Very, very well said…and so true! Free is never free! I think once we become comfortable with the idea that everything has some kind of price, we’re better able to realistically decide what we’re willing to “pay” for something. Thank for the insight!

  32. I recently stumbled upon your blog, and am so very glad that I did! In fact, I’m pretty sure it’s now on my “must read” list :) I use to think I was so weird/different than the average person because of my obsession with simplifying my life/cleaning out the clutter/minimizing .. until I started stumbling upon blogs of people who share this very same habit/trait with me.

    This post is great!

  33. Love this post! My sweet husband ‘used to’ go to lots of conferences and bring home all the trinkets that marketing companies create for vendors to give away, including the bags to carry them all home in. Every now and then there was a really useful item, a flashlight or letter-opener, but most of it went straight to recycling-of-some kind. Finally got him to just say “no thank you” in the first place. Sometimes hard to do, still though.

  34. Yes, yes, yes! This is why I stopped playing the drug store game, too. I didn’t have the time it was taking, and I ended up with things that I didn’t really like using, but I had gotten them for free so I kept them!
    Johanna @ My Home Tableau´s last post…Things I Learned On Vacation

  35. “A bargain’s not a bargain if you don’t need it.” The originator of that pearl of wisdom is unknown to me, but I couldn’t agree more. My hubs has always been a “you never know when we might need it” person, even when “it” was broken, we might be able to use that piece. He’s finally realizing there is such a thing as too much. And as we’ve aged and in “retirement years”, the bodies don’t want to carry junk upstairs. De-clutter ASAP, you’ll never regret it.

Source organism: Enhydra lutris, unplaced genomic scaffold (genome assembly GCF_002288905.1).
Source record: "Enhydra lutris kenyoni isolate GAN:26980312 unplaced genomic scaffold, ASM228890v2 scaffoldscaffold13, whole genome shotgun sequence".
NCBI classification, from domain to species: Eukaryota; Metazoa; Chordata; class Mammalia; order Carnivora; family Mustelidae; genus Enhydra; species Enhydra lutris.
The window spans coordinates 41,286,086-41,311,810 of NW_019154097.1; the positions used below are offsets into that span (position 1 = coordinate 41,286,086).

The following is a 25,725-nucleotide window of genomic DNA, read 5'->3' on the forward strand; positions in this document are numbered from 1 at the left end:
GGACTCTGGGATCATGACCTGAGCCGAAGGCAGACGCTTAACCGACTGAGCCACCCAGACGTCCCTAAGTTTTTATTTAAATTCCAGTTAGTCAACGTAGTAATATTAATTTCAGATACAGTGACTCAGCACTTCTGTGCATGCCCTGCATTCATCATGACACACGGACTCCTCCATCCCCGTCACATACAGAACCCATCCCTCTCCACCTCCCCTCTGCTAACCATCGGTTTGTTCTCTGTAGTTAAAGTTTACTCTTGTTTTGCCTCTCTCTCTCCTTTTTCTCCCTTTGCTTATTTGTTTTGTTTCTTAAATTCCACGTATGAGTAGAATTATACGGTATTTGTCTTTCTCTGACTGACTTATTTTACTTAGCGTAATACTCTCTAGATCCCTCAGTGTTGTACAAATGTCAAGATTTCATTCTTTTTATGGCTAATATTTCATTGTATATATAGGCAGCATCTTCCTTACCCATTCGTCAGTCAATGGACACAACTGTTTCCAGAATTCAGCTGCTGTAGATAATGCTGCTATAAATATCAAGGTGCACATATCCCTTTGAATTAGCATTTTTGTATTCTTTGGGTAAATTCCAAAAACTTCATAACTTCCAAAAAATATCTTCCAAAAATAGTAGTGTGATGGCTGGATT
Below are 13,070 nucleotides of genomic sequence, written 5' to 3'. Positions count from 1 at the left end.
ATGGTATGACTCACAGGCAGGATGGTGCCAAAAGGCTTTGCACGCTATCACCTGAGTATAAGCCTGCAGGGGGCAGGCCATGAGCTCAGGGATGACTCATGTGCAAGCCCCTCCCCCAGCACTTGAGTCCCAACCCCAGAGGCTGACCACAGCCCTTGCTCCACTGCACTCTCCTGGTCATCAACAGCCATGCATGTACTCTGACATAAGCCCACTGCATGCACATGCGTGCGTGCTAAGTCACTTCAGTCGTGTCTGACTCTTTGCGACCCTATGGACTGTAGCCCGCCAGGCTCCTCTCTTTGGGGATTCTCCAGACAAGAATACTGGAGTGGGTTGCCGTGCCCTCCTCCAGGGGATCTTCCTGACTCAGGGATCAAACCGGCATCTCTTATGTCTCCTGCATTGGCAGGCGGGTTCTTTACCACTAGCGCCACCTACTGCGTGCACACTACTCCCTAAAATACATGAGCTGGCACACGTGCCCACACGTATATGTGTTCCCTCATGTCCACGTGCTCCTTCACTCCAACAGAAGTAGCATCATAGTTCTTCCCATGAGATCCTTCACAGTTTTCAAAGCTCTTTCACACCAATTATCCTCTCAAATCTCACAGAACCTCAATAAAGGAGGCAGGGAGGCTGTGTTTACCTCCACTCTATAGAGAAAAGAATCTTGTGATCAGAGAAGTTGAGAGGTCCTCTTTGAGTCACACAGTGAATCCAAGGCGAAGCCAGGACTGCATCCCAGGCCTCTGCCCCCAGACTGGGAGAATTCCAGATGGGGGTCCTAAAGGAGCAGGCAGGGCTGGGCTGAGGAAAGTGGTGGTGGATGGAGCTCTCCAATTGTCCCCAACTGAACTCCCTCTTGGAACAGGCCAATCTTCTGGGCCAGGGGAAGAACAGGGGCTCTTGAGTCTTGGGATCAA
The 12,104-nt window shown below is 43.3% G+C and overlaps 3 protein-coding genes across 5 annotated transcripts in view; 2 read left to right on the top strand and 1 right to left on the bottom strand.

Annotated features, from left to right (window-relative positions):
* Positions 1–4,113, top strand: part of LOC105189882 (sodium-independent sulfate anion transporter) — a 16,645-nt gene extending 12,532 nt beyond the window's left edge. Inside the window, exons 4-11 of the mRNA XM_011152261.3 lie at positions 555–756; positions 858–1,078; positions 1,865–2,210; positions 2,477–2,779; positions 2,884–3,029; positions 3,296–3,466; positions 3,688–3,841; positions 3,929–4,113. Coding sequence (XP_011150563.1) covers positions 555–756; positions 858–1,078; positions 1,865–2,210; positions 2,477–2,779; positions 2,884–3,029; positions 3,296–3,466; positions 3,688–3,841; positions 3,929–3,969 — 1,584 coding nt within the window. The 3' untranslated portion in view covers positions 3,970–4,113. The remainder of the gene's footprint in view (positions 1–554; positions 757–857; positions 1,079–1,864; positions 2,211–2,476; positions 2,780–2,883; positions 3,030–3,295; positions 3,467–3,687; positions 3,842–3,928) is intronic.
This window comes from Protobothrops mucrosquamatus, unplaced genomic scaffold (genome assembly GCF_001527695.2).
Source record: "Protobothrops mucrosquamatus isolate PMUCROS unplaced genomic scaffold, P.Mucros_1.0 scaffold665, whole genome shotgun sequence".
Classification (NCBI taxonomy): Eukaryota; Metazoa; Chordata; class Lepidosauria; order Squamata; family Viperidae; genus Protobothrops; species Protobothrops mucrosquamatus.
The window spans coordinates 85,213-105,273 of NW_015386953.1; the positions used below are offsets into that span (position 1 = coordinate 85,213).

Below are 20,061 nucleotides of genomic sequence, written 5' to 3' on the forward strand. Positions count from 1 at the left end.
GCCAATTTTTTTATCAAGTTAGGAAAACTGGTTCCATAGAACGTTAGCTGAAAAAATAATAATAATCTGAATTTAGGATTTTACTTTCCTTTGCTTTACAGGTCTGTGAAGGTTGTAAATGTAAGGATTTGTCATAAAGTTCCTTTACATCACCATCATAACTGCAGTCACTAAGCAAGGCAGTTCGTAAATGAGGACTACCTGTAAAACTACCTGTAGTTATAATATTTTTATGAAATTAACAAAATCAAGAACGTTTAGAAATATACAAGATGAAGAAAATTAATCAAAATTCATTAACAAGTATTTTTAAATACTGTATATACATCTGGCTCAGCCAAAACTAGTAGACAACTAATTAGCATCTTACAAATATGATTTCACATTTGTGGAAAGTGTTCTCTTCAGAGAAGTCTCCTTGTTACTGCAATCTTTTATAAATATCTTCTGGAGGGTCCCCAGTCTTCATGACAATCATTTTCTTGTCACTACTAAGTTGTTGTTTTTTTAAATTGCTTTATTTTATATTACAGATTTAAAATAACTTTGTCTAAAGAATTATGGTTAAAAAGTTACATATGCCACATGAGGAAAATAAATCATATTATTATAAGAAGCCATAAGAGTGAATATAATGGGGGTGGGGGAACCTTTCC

36. You hit the mark once again, Rachel.
    I have noticed recently that I have also begun “passing” on most of the giveways that are held by the blogs on my reader. There was a time I wouldn’t have even considered not joining in a giveaway – no matter what! Now I always ask myself whether I really really want the item and whether I could just easily purchase it myself. I always then feel guilty for entering the running when some other person might truly love and need the item. So I refrain and then always feel better. Win win for all!!

  37. Don’t I know it. Toys that is my nightmare. People assume we need every toy they want rid off. I have sometimes accepted them and then given them to charity soon afterwards. It is kind of people to try and help me out but it really does get silly the amount we get and never use

  38. Wow, what a timely post! Earlier this summer I got a letter in the mail and for $6 I could get a popular women’s magazine for a year PLUS a free tote bag. That letter sat on my kitchen table for 2 weeks while I stewed, I really wanted that free tote bag. But then I put my big girl pants on and tossed it. As ridiculously silly as this sounds I was quite proud of myself resisting the temptation. As much as I wanted that really cute and FREE tote bag, I had to remind myself years ago when Oprah’s magazine first came out and the whole year was only $8 (and come on ladies, we all jumped on that bandwagon)I did not read even one of the twelve issues that faithfully came to my house every month. Bottom line, I don’t read magazines, ever, and I just had to keep reminding myself over and over and not get my free tote bag. I will survive!

  39. An excellent post. Now I just need to figure out how to tell my MIL no. My husband is a “but it may be useful someday” person and tells her to bring it with her. I don’t think he knows how to tell her “no” either.

  40. Yes! We have so much stuff that people, most family, have given us for free. We’ve been enthusiastic acceptors of pretty much everything, but now we need to be a lot more discerning. I’ve found, though, that soemetimes people’s feelings are hurt when we turn stuff down.
    Meghan´s last post…Caught!

  41. OH YES! I always say yes to children’s clothes (with labelled bins and Goodwill bags at the ready)